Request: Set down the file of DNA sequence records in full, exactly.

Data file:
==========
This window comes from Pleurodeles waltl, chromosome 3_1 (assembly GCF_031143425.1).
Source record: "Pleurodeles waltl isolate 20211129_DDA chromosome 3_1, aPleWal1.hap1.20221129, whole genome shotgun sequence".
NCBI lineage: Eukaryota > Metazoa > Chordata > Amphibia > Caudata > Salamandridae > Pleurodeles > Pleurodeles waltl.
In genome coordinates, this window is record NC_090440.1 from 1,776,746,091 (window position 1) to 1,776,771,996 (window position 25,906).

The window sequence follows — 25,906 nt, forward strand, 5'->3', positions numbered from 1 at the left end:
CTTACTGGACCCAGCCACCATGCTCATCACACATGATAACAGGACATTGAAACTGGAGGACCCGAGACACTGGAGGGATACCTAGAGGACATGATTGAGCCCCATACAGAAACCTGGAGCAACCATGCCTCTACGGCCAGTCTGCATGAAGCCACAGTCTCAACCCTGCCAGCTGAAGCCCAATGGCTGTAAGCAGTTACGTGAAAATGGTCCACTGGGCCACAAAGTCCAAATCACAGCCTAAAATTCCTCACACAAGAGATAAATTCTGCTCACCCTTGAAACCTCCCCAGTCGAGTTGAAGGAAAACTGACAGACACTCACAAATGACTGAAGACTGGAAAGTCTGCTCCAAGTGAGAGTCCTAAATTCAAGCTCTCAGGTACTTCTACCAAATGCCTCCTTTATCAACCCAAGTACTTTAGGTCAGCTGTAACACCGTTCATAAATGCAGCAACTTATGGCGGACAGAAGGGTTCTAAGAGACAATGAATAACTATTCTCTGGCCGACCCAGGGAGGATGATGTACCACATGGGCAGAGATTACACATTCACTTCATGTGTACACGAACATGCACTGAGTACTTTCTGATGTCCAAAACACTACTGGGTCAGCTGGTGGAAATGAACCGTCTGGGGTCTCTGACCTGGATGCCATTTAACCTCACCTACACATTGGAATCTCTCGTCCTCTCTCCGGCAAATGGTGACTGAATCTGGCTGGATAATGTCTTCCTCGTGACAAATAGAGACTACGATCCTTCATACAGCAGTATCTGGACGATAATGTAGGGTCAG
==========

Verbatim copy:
This window comes from Pleurodeles waltl, chromosome 3_1 (assembly GCF_031143425.1).
Source record: "Pleurodeles waltl isolate 20211129_DDA chromosome 3_1, aPleWal1.hap1.20221129, whole genome shotgun sequence".
NCBI lineage: Eukaryota > Metazoa > Chordata > Amphibia > Caudata > Salamandridae > Pleurodeles > Pleurodeles waltl.
In genome coordinates, this window is record NC_090440.1 from 1,776,746,091 (window position 1) to 1,776,771,996 (window position 25,906).

The window sequence follows — 25,906 nt, forward strand, 5'->3', positions numbered from 1 at the left end:
CTTACTGGACCCAGCCACCATGCTCATCACACATGATAACAGGACATTGAAACTGGAGGACCCGAGACACTGGAGGGATACCTAGAGGACATGATTGAGCCCCATACAGAAACCTGGAGCAACCATGCCTCTACGGCCAGTCTGCATGAAGCCACAGTCTCAACCCTGCCAGCTGAAGCCCAATGGCTGTAAGCAGTTACGTGAAAATGGTCCACTGGGCCACAAAGTCCAAATCACAGCCTAAAATTCCTCACACAAGAGATAAATTCTGCTCACCCTTGAAACCTCCCCAGTCGAGTTGAAGGAAAACTGACAGACACTCACAAATGACTGAAGACTGGAAAGTCTGCTCCAAGTGAGAGTCCTAAATTCAAGCTCTCAGGTACTTCTACCAAATGCCTCCTTTATCAACCCAAGTACTTTAGGTCAGCTGTAACACCGTTCATAAATGCAGCAACTTATGGCGGACAGAAGGGTTCTAAGAGACAATGAATAACTATTCTCTGGCCGACCCAGGGAGGATGATGTACCACATGGGCAGAGATTACACATTCACTTCATGTGTACACGAACATGCACTGAGTACTTTCTGATGTCCAAAACACTACTGGGTCAGCTGGTGGAAATGAACCGTCTGGGGTCTCTGACCTGGATGCCATTTAACCTCACCTACACATTGGAATCTCTCGTCCTCTCTCCGGCAAATGGTGACTGAATCTGGCTGGATAATGTCTTCCTCGTGACAAATAGAGACTACGATCCTTCATACAGCAGTATCTGGACGATAATGTAGGGTCAG